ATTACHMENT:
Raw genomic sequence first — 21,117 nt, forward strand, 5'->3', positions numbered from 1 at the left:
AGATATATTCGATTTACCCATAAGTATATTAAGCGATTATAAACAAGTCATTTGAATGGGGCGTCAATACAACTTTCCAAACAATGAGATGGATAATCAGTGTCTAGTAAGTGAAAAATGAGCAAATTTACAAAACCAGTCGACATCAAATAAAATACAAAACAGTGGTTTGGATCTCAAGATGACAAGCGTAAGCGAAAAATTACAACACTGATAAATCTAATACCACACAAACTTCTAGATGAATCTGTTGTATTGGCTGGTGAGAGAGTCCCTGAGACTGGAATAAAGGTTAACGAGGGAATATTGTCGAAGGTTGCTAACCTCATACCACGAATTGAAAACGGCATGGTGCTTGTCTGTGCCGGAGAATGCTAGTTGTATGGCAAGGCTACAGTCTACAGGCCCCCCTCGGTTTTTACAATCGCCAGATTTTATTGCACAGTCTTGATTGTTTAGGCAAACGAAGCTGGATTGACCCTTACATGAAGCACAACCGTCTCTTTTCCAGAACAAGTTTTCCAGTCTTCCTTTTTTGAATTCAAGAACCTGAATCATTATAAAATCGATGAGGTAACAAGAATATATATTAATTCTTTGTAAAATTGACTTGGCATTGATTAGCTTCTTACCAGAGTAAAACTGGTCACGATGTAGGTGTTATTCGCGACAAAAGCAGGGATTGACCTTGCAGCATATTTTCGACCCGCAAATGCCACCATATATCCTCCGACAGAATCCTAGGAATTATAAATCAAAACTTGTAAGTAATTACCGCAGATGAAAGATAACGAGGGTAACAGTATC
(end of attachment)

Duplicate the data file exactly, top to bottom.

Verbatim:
Raw genomic sequence first — 21,117 nt, forward strand, 5'->3', positions numbered from 1 at the left:
AGATATATTCGATTTACCCATAAGTATATTAAGCGATTATAAACAAGTCATTTGAATGGGGCGTCAATACAACTTTCCAAACAATGAGATGGATAATCAGTGTCTAGTAAGTGAAAAATGAGCAAATTTACAAAACCAGTCGACATCAAATAAAATACAAAACAGTGGTTTGGATCTCAAGATGACAAGCGTAAGCGAAAAATTACAACACTGATAAATCTAATACCACACAAACTTCTAGATGAATCTGTTGTATTGGCTGGTGAGAGAGTCCCTGAGACTGGAATAAAGGTTAACGAGGGAATATTGTCGAAGGTTGCTAACCTCATACCACGAATTGAAAACGGCATGGTGCTTGTCTGTGCCGGAGAATGCTAGTTGTATGGCAAGGCTACAGTCTACAGGCCCCCCTCGGTTTTTACAATCGCCAGATTTTATTGCACAGTCTTGATTGTTTAGGCAAACGAAGCTGGATTGACCCTTACATGAAGCACAACCGTCTCTTTTCCAGAACAAGTTTTCCAGTCTTCCTTTTTTGAATTCAAGAACCTGAATCATTATAAAATCGATGAGGTAACAAGAATATATATTAATTCTTTGTAAAATTGACTTGGCATTGATTAGCTTCTTACCAGAGTAAAACTGGTCACGATGTAGGTGTTATTCGCGACAAAAGCAGGGATTGACCTTGCAGCATATTTTCGACCCGCAAATGCCACCATATATCCTCCGACAGAATCCTAGGAATTATAAATCAAAACTTGTAAGTAATTACCGCAGATGAAAGATAACGAGGGTAACAGTATC